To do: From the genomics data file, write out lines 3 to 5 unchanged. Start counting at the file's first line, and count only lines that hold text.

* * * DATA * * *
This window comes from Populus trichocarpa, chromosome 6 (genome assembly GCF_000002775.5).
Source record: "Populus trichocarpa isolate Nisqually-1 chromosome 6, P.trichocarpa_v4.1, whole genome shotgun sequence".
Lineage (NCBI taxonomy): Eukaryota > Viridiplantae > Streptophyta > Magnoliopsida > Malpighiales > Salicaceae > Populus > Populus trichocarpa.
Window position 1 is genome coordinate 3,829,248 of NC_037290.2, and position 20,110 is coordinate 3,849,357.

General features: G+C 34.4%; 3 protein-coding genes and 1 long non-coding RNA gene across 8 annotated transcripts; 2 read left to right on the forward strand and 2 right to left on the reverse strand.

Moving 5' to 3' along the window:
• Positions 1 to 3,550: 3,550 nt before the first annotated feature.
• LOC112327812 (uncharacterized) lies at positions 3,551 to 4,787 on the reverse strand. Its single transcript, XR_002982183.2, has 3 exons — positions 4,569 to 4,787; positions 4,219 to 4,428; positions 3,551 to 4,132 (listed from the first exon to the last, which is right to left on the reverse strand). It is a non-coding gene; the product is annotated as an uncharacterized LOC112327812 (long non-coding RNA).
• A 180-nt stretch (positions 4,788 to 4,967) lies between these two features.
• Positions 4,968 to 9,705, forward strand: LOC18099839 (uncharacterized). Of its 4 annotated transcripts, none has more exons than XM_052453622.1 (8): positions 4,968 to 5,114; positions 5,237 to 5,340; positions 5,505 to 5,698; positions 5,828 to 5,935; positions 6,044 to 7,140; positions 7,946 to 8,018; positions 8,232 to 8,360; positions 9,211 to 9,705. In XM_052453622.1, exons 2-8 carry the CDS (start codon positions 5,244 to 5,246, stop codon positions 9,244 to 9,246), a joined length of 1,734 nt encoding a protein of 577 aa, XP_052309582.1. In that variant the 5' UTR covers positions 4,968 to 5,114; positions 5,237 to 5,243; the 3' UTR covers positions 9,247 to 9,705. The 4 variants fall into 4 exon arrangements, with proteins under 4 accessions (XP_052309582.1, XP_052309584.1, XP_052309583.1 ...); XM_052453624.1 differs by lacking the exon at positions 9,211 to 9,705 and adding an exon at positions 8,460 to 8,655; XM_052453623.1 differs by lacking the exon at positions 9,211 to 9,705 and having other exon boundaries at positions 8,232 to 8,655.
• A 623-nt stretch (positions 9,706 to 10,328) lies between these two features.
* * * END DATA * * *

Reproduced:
Lineage (NCBI taxonomy): Eukaryota > Viridiplantae > Streptophyta > Magnoliopsida > Malpighiales > Salicaceae > Populus > Populus trichocarpa.
Window position 1 is genome coordinate 3,829,248 of NC_037290.2, and position 20,110 is coordinate 3,849,357.

General features: G+C 34.4%; 3 protein-coding genes and 1 long non-coding RNA gene across 8 annotated transcripts; 2 read left to right on the forward strand and 2 right to left on the reverse strand.